I’ve expressed my appreciation before (here, here and here for example) of population geneticist David L Wilcox in his thoroughly orthodox integration of standard evolutionary theory with historic faith. Most recently I noted that James Stump at BioLogos flatly contradicted his statement that theistic evolution, by definition, meant guidance by God.
Well, now I’ve stumbled upon the notes he made for a talk for ASA this year called Updating our Genetic Prehistory which has given me some ideas for a useful new series on Adam.
It would have been a good session to get to for a number of reasons. Firstly, it is a great update on the state of knowledge about our genetic ancestry. Unfortunately that aspect of it is also quite technical and complex for the non-biologist, but that’s the nature of the beast. He covers, though, the recent discoveries about hybridisation between modern humans and Neanderthals and the lowdown on the so-called Denisovian remains. Up-to-date calculations regarding “Y-Adam” and “Mitochondrial Eve” and so on are quite instructive. But download and read the notes yourself – you can always skip any bits where your eyes glaze over.
A few scattered points that I found interesting. One is that he dealt respectfully and objectively with the Young Earth Creationist position of baraminology. He concluded that the data didn’t fit this pattern well – but he didn’t crow about it any more than he did over other hypotheses that proved mistaken. That’s refreshing.
Another plus was his understanding and embracing of the findings of ENCODE and the other new kids on the biological block. One might have been reading James Shapiro in the emphasis on “Alu sequences” not as irrelevant and undesigned parasites (as Ayala on BioLogos in 2011), but as some of the key elements involved in human evolution. Rather than parroting the old mantra of the similarity between the human and chimp genome, he dealt with the vast difference in the non-coding sequences, recognising their huge importance as genes involved with complex control networks – with at least one more entire level of organisation in humans than in apes.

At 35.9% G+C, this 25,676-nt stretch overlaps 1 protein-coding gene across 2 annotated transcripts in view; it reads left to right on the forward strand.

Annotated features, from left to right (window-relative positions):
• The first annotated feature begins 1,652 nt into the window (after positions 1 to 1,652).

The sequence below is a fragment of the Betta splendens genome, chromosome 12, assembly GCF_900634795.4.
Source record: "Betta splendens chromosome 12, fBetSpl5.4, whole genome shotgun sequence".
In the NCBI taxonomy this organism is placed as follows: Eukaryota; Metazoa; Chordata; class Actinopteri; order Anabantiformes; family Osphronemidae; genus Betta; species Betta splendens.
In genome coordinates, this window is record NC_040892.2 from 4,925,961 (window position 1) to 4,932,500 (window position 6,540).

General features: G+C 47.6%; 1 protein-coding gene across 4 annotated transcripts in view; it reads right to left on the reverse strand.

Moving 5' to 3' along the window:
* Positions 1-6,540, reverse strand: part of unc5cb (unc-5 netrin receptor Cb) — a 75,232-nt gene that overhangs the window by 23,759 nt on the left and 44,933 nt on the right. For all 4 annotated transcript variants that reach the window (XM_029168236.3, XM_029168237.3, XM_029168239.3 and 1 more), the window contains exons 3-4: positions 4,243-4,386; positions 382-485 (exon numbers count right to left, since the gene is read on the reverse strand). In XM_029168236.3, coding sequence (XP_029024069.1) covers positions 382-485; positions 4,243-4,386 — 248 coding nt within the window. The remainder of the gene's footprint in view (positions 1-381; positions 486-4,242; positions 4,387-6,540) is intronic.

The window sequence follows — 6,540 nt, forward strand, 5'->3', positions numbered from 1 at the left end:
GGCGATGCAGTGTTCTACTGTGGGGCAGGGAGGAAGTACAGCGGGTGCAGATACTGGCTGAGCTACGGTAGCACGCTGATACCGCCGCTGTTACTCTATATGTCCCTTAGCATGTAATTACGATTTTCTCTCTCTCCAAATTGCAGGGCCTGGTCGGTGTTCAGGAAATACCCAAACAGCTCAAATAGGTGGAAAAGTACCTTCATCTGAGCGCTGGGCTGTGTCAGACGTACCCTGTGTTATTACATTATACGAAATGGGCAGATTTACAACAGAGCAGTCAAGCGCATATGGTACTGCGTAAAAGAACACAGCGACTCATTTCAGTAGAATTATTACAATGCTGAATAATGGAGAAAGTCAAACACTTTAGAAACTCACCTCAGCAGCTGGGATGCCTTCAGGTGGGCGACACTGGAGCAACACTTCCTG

Admittedly, the recent advances in science account for this emphasis – but in some quarters they seem to have gone almost unnoticed.
The notes seem to drop slight hints about the degree of randomness of these massive and rapid changes, and I would love to know if he said more at the session. He believes that God controls every stage in evolution, and that “chance is, in fact, the hand of God.” I’d love to know how he discusses such issues in the very detailed, and orthodox, population genetics he is covering.
Well, to the issue that I’d like to build into a series. Towards the end, Wilcox has a slide of the various positions that have been suggested in relation to a historic Adam and Eve. My impression is that he has none of the angst about accepting a historical basis than some other TEs, but doesn’t seem to have opted firmly for one model (though I could be wrong there). Yet it would be good for us to examine – with the range of academic and theological backgrounds available to us – the strengths and weaknesses of each model. So to end this, I’ll list them as described in Wilcox’s notes, and do a piece on each one for comment over the next little while. Please – no comments yet on the relative merits of these, until they are fleshed out. The next article will give the biblical background.
Models of Adam and the sin problem (and links to posts)
- Generic Head – Sin originated with Adam, and has been passed along to all his descendents (which is everybody) like a genetic inheritance. (? Does this mean Adam was the only ancestor for the race –or just a particular man who is in all our genealogies? – AKA, Y chromosome Adam).
- Federal Head – Sin originated with Adam. He was not the only man living, but God appointed him as representative and put him to the test. When he sinned, sin passed on to all men everywhere (and when) by divine fiat. I.E., there was a sudden transformation of human life.
- Tribal Head – Adam was the “head man” of a small tribe put in the garden. The tribe was put to the test, and they all followed Adam’s lead into sin. We are all descended from that tribe (alone?) and have inherited their sinful nature.
- Cultural Head – Adam was the appointed race representative in the garden. He sinned. Sin passed on from Adam to all other people then (and now) alive by communication between people – especially in families. Human society suffered a gradual transformation as sin spread like an infectious disease.
- Experimental Head – Sin was already there, but we don’t know how – that’s why the garden was needed, the perfect environment. Adam was the experimental proof of the human condition – he showed we humans are all sinners by nature – that it is not environmental.
- Symbolic Head – Adam was a character in a story told to illustrate the human dilemma – we are sinners for some reason or other. But the story does not represent the origin of that state, only its nature as rebellion against God.